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Clinton Sees Young Generation as Face of New Vietnam

Visit: In Hanoi, he calls on youth to help shape nation and improve basic rights.

November 18, 2000|ROBIN WRIGHT and DAVID LAMB | TIMES STAFF WRITERS

HANOI — Sharing a dais with a flower-bedecked bust of revolutionary leader Ho Chi Minh, President Clinton on Friday reached beyond Vietnam's government to appeal to the country's overwhelming young population as the force for change in this Communist state.

The president, on a historic visit to Vietnam, used carefully worded but obvious language to call for basic human rights, from freedom of religion to the right to political dissent.

"Young people are much more likely to have confidence in their future if they have a say in shaping it, in choosing their governmental leaders and having a government that is accountable to those it serves," he said in his first speech in the nation, given to students at Vietnam National University in Hanoi. It was also broadcast twice nationally--the first time live--an unprecedented event for a foreigner.

Clinton hastened to add that the United States does not seek to "impose" its ideals. "Your future should be in your hands," he said.

Washington, however, is clearly counting on the young as one of the two most effective means of transforming Vietnam. The other is the pull of economic prosperity, which is closely intertwined with the demographics of youth. Both are viewed by the administration as more effective than the weapons used to confront Communist rule in Southeast Asia a quarter-century ago.

On this first visit by a U.S. president to Vietnam since the war, Clinton has received an effusive welcome from young and old in the streets of Hanoi. Three times Friday, he worked the crowds as if he were running for office again--and Vietnamese lined up all over the capital to watch his long motorcade whisk by. Both Vietnamese and other diplomats claim that they have never seen such enthusiasm or curiosity about any figure, political or otherwise.

Young people flocked to the university for a glimpse of Clinton. Pham Hong Thuy, 19, said, "If I could have asked Mr. Clinton one question, it would have been why he waited so far into his second term to come to Vietnam."

In a country with 94% literacy, among the highest in the developing world, Vietnam's well-educated young pose one of the greatest challenges to the Communist regime. Roughly 60% of this country's 80 million population was born after the Vietnam War ended in 1975. In comparison, about one-third of Americans were born in the same period.

The government is woefully unable to accommodate the aspirations of the 1.4 million young people who enter the work force annually. Already, thousands of college graduates are working as chambermaids, waiters and taxi drivers, leaving the Communist Party struggling to maintain its relevance to young people more interested the ideology of the MTV generation: a good job, material goods and a good time. Only 12% of Vietnamese younger than 30 belong to the party.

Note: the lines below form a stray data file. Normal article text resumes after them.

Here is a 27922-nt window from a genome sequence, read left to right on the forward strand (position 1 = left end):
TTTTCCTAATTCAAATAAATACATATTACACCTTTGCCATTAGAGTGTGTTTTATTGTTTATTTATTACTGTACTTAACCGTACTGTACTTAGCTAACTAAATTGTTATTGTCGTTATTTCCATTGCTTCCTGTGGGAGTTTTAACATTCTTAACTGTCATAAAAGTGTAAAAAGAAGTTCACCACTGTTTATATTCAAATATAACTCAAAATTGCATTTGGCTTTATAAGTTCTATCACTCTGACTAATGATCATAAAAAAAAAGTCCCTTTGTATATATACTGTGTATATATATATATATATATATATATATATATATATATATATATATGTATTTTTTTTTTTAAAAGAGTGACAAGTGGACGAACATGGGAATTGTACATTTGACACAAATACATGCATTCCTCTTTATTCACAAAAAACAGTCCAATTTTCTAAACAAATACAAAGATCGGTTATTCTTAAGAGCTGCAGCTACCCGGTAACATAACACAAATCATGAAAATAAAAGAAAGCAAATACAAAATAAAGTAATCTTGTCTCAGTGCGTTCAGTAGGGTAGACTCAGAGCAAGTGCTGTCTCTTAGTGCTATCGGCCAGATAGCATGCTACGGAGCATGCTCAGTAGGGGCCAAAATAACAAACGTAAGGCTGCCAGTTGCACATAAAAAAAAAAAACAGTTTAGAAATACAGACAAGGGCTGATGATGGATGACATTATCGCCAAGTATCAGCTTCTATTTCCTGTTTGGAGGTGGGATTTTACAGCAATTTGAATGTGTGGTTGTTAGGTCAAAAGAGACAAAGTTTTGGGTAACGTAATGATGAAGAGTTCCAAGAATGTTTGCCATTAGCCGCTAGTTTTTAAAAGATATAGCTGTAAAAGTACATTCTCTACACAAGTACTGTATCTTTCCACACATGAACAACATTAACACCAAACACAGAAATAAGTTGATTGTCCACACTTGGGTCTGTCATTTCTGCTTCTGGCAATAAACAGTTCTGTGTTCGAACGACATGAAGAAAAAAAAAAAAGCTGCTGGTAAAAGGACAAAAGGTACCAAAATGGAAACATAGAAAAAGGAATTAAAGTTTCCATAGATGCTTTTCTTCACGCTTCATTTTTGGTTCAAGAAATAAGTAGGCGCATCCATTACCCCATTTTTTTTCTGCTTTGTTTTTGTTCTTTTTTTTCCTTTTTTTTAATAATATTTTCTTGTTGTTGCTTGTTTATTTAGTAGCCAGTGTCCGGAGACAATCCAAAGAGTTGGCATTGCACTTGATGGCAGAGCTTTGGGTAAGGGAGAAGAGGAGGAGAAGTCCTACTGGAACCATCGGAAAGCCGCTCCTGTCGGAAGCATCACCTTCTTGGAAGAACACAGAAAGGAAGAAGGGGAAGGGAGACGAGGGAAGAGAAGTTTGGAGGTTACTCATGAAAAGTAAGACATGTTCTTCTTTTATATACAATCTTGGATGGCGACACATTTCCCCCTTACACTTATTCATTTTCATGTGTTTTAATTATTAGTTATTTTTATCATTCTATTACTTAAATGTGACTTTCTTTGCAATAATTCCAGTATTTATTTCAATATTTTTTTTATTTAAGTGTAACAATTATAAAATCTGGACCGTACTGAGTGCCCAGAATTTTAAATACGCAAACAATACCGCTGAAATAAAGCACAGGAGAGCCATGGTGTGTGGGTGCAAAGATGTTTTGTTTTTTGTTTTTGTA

"In 4,000 years, there's never been a generation in Vietnam that has been able to look into the future with a pretty strong assurance of peace and prosperity," U.S. Ambassador Douglas "Pete" Peterson, a former prisoner of war in Vietnam, told reporters traveling with Clinton. "So we have a whole different look at where we are and where the country is going."

American culture, cinema and fashion are wildly popular in Vietnam today. Among the most prevalent T-shirts for sale are "Hard Rock Cafe--Hanoi" and "Hard Rock Cafe--Saigon," even though the chain has no presence in either city.

"The average Vietnamese youngster knows exactly as much about the Vietnamese war as one of our high school students somewhere in America, which is probably almost nothing," Peterson said.

"They're really focused on the future," he said. "They're looking at the prospects of improving their quality of life."

Addressing the central issue Vietnam faces, Clinton told an overflow crowd of about 400 students Friday that Americans believe that the "freedom to explore, to travel, to think, to speak, to shape decisions" is critical in building nations as well as enriching individual lives. Vietnam's new generation deserves "the chance to live in your tomorrows, not our yesterdays," he added.

Tackling a theme that causes jitters within Vietnam's old-guard government, Clinton also told the students that globalization is neither something to fear nor a force that the world can either hold off or ignore.

The economies of countries that opened up to the international trading system have grown twice as fast as nations with closed economies. "Your next job may well depend on foreign trade and investment" that are part of globalization, he said pointedly.

To appease fears, the president emphasized that the United States is eager to build a "partnership" with Vietnam and increase cooperation in trade, scientific research, health and environmental advances to help the Southeast Asian nation's development.

Clinton lifted a trade embargo against Vietnam in 1994, restored diplomatic relations in 1995 and secured the signing of a U.S.-Vietnamese trade agreement this year.

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